Calling your name
I never knew my grandfather
never made his acquaintance
nor felt his affection, his closeness.
I talk often to the dead,
try to share moments, explain my fears,
or to ask for their opinion.
I speak to them to make a connection.
Will they answer me from a distance?
Do they know my apprehension?
Hard to hear them in the noise
of this side’s distracting diversions.
I imagine an old man with white hair
holding my hand, smiling,
as we walk through streets,
lined with chestnut trees
and pass through wheat fields;
he is talking to me or remains silent.
Silence is often an answer
to questions whose response
would be too elusive.
In this dream we have a dialogue:
he explains things to me
and I ask hundreds of questions
to discover an unknown domain.
We have now a conversation
between rows of graves,
where startled deer watch the living
who search for traces of the dead,
stand motionless on the clearing
of this peaceful location, so soothing,
that even the hind and the fawn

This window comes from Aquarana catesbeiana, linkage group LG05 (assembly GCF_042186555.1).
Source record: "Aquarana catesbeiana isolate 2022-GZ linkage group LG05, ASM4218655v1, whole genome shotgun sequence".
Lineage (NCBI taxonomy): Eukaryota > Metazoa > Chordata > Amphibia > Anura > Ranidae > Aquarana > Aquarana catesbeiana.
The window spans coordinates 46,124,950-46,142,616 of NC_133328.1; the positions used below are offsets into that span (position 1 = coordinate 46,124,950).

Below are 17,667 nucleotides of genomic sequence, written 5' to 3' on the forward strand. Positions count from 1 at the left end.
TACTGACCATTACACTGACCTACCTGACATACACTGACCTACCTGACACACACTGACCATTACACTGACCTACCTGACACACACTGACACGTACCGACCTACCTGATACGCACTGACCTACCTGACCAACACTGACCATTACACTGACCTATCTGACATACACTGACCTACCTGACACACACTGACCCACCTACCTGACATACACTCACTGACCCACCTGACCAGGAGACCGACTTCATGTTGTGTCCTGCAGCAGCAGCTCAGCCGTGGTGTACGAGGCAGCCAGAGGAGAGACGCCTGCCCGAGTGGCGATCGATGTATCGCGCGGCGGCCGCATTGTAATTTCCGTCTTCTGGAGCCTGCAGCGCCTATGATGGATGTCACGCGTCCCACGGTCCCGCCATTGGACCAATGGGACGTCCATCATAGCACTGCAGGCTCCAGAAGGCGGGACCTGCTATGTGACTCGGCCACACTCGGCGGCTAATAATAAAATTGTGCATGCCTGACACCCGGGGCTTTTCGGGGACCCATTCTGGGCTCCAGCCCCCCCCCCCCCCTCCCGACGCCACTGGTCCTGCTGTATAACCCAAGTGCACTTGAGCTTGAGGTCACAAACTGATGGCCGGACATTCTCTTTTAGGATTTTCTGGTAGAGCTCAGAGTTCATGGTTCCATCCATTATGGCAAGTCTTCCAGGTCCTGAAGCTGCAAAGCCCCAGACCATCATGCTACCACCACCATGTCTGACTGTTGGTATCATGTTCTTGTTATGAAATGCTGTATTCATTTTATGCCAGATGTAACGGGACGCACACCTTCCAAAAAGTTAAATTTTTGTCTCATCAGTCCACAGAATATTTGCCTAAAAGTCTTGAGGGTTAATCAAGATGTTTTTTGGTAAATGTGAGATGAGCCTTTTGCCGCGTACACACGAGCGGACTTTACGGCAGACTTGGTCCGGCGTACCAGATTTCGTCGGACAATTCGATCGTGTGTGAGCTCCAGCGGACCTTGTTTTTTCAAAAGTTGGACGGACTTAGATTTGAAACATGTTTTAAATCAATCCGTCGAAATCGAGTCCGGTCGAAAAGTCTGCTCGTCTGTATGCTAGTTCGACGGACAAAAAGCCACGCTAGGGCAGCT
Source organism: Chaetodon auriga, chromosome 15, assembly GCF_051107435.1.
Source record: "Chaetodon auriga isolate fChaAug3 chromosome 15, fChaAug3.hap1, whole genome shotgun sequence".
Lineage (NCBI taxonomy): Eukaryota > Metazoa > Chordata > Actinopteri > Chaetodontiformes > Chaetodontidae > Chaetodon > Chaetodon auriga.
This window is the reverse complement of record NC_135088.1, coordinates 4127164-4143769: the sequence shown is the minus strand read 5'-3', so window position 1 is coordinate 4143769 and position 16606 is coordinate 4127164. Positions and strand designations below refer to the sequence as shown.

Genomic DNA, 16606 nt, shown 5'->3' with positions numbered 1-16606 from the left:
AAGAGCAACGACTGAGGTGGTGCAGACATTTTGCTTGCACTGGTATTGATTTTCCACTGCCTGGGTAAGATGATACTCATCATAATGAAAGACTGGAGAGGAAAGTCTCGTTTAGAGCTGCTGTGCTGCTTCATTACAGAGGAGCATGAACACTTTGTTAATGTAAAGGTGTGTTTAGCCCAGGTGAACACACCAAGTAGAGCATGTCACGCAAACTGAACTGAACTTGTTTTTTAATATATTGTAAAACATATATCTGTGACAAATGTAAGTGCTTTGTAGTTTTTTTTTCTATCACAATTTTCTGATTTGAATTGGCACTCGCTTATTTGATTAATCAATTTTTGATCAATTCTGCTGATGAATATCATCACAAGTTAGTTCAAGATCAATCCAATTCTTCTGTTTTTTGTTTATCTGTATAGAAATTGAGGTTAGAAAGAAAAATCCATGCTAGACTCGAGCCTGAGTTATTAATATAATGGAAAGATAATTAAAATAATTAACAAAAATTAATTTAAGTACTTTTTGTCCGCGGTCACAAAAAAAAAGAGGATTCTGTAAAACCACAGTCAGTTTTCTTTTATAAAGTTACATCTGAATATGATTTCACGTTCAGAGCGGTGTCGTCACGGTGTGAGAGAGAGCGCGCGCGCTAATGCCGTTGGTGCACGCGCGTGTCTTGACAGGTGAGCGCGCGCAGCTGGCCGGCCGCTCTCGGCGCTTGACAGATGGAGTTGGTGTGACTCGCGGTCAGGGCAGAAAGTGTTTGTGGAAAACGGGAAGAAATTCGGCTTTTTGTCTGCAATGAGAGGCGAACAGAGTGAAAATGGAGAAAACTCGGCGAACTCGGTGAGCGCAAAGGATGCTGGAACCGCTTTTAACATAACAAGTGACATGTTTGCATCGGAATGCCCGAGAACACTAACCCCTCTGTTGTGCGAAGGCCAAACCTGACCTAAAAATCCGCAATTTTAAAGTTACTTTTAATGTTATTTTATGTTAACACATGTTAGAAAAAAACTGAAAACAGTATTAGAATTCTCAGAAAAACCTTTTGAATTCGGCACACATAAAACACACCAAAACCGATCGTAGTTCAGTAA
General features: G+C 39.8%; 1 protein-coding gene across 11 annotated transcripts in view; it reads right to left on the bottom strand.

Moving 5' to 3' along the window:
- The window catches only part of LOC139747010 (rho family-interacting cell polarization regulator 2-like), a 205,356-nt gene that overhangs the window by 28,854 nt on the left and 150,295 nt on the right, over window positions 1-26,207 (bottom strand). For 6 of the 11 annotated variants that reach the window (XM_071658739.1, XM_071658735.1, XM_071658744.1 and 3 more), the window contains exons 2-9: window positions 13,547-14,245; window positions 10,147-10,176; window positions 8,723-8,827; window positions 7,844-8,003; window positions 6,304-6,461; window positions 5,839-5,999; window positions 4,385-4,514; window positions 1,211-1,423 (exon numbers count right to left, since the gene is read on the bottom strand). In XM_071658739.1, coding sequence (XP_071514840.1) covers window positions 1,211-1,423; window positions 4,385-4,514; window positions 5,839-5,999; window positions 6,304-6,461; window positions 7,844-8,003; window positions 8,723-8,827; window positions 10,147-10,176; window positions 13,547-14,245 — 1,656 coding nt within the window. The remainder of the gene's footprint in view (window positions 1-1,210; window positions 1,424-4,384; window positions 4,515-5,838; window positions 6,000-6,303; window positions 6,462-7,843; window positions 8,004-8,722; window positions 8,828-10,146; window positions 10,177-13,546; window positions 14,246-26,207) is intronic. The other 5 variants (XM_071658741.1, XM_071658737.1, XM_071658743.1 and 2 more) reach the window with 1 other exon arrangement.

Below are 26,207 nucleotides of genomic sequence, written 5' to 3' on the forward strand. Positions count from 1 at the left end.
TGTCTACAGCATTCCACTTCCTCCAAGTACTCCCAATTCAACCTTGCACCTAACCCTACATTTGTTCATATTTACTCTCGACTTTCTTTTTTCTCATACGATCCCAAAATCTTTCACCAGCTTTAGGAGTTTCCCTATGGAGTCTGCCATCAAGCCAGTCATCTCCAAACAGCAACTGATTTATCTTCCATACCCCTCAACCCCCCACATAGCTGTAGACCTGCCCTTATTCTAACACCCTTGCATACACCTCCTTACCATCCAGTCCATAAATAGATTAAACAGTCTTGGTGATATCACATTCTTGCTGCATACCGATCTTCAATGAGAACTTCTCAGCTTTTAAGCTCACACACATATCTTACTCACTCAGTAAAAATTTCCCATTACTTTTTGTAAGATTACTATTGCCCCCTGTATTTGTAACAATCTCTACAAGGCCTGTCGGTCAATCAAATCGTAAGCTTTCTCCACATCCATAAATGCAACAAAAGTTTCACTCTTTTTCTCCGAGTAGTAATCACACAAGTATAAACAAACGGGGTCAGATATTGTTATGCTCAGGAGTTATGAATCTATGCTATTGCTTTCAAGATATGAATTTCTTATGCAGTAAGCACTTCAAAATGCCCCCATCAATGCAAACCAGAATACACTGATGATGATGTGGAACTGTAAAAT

are surprised to hear steps
on the carpetlike lawn.
I would have liked to listen to him,
to his experience and vast knowledge.
He suffered two wars,
survived the first, lost a son and a daughter.
He did not see the end of the second
nor Hitler’s death which he yearned for.
Nothing remained of him:
He not only lost his life.
He lost everything.
Only a handful of ashes is left
in a plot, one meter by one meter,
with a simple headstone.
I have a yellowed photo,
mounted on brown cardboard.
At the bottom it says: Atelier Raspe
Imperial court photographer 1894
an illegible address on the reverse side
handwritten in gothic script.
His permanent address now is:
field twelve, row eight, grave thirty.